Charlie Gard’s hospital opposed his parents’ last wish to take him home to die Tuesday, but Gard’s mom wants the dispute aired publicly.
The Great Ormond Street Hospital (GOSH), where Gard has been since October, argued against Chris Gard and Connie Yates’ request to take their son home for a few days to die in peace, according to Mirror. GOSH recommended in-hospital hospice and said that they must consider “practicalities” and the “best interests” of Gard, as taking him home would present difficulties, according to the Daily Mail.
Justice Francis, presiding over the Tuesday hearing that will decide where Gard dies, suggested the hearing be held behind closed doors, but Yates demanded the dispute be aired to the public.
“GOSH is aware that there are other practical problems one being that the ventilator does not fit through the front door,” a hospital official told the court. “There are then stairs to negotiate and corners to turn. The physical lay-out of the route between the ambulance on the pavement and their home would require Charlie to be taken off the ventilator and provided with only ‘hand-bagging’ until he was inside.”
Barrister Grant Armstrong, legal representation for Gard’s parents, argued on their behalf for their final wish to take Gard home, and said they are burdened “with the difficulties which the hospital is placing in the way.”
“The parents’ last wish is to take Charlie home for a few days of tranquility outside the hospital,” Armstrong said. “The parents had hoped that Great Ormond Street would work with them.”
“The parents’ primary position is that Charlie’s final days of palliative care… should take place at the family home,” Armstrong added.
The court initially ruled that Gard be taken off life support on June 30, and ruled in favor of the hospital’s claim that he be kept in the hospital. Yates and Chris Gard responded that they had been robbed of their parental rights.
“We promised our little boy every single day that we would take him home,” Yates said.
“We want to give him a bath at home, put him in a cot which he has never slept in,” Chris Gard said. “Our parental rights have been stripped away. We can’t even take our own son home to die. We’ve been denied that. Our final wish, if it all went against us, was to take our little boy home to die, and we are not allowed,” Gard added.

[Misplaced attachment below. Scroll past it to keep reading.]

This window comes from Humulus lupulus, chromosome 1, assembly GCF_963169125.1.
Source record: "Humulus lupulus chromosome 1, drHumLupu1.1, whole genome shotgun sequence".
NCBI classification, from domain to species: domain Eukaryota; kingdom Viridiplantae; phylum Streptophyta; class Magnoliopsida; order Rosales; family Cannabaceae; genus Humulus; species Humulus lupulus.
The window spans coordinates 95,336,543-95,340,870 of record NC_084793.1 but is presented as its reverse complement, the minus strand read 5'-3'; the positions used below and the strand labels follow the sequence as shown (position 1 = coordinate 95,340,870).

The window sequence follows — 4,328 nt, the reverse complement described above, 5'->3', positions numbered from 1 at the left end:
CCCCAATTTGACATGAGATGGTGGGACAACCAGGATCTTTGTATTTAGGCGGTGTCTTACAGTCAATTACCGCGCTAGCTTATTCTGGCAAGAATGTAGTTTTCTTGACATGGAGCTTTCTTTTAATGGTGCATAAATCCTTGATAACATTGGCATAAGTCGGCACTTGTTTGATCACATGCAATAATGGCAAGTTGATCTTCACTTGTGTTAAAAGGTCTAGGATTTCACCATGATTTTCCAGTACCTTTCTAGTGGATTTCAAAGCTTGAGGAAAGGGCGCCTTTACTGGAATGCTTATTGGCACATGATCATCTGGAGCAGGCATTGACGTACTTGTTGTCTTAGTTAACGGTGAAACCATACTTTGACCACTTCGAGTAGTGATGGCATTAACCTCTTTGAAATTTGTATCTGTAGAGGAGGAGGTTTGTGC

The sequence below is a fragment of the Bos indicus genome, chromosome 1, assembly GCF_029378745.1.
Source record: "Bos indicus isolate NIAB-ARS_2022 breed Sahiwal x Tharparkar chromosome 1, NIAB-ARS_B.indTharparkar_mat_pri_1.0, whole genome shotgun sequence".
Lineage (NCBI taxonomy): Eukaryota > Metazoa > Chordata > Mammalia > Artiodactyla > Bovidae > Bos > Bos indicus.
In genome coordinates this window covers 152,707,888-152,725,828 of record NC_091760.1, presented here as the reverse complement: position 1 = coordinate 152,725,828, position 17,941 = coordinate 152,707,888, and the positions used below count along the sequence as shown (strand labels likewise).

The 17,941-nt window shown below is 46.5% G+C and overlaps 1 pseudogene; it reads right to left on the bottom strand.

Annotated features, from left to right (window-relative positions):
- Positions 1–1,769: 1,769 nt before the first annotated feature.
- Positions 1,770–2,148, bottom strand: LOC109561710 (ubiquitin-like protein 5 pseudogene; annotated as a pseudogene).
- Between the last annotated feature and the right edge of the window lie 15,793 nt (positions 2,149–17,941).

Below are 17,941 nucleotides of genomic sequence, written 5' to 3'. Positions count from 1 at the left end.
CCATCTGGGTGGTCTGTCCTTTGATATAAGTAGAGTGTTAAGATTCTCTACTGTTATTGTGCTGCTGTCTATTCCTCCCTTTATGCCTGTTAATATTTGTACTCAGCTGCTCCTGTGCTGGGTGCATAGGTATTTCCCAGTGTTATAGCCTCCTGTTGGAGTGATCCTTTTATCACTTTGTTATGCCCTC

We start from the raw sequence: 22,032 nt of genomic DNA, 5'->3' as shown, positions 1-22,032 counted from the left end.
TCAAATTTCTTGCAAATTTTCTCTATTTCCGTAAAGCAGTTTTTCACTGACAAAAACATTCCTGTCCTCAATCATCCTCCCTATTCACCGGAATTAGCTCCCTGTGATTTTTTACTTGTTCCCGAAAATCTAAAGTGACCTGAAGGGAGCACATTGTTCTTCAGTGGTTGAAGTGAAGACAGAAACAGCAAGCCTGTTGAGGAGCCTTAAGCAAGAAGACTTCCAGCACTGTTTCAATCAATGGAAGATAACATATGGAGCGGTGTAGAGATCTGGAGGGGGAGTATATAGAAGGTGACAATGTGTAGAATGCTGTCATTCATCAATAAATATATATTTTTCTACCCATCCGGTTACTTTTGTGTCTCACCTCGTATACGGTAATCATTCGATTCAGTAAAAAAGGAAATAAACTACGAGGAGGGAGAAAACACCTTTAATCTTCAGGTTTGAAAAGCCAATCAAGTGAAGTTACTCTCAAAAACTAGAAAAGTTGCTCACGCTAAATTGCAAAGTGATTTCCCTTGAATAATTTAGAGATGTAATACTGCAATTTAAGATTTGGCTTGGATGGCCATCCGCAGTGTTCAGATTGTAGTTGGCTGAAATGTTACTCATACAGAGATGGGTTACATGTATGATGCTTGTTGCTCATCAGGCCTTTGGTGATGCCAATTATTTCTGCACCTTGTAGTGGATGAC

Out of court discussions are currently underway between Gard’s parents and the hospital.
The head of GOSH’s legal team, Katie Gollop, said as of 11:01 a.m. EST that while the hospital wanted to fulfill Gard’s parents’ wish, they could not see a way around the practical issues of transporting Gard to their house, according to Mirror.
“The care plan must be safe, it must spare Charlie all pain and protect his dignity,” Gollop said. “At the same time, the plan must honor his parents’ wishes about two matters in particular, namely the time and place of his passing. The key obstacle and one which the hospital cannot see a way around is the reality of invasive ventilation that Charlie requires.”
Gollop said the hospital could not provide service to Gard at his parents’ home, but that GOSH had found a hospice service that would serve Gard’s family to the utmost of their ability.
“It is in Charlie’s best interests, and everybody’s, that the risk of a precipitate, distressing or disordered death is removed so that he may be reassured of a peaceful and dignified passing,” Gollop said.
Update: Justice Francis will make his final decision Wednesday. The hearing will begin at 10:00 a.m. EST. Gard’s court appointed guardian and legal representative, Victoria Butler-Cole, argued that it was impossible to use a small ventilator at Gard’s parents’ home, and that outside hospice care was not possible. Francis remarked that, to his understanding, the only apparent options for Gard are either hospice or death at the hospital.
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